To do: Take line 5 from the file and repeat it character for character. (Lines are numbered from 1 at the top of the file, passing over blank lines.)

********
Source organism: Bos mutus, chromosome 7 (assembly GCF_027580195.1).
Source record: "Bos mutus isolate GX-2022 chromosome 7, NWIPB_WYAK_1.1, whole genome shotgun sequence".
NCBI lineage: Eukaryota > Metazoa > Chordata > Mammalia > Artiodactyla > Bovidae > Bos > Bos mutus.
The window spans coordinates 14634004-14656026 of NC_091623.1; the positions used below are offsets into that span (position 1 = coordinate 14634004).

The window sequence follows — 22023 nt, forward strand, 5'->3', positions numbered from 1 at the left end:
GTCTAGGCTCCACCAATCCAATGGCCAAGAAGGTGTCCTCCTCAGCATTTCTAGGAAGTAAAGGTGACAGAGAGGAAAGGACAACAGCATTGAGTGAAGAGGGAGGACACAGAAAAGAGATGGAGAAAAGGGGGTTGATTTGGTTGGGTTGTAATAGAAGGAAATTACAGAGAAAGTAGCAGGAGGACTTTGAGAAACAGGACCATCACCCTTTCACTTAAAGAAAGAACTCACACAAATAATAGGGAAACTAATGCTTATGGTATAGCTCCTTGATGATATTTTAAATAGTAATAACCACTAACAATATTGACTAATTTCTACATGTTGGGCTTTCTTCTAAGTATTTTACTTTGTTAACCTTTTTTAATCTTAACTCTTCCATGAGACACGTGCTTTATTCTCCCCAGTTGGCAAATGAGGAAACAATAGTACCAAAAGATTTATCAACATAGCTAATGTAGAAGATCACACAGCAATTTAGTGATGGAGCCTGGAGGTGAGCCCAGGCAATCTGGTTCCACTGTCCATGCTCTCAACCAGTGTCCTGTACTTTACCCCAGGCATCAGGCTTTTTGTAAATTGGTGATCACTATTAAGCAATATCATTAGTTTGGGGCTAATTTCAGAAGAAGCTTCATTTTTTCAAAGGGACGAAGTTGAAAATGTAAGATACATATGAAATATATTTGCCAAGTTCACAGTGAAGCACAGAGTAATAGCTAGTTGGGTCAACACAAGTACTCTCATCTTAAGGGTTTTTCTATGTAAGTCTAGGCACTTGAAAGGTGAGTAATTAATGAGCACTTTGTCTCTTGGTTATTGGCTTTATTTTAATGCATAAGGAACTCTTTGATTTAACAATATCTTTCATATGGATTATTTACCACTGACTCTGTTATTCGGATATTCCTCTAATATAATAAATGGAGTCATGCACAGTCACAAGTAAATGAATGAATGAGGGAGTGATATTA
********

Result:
The window sequence follows — 22023 nt, forward strand, 5'->3', positions numbered from 1 at the left end: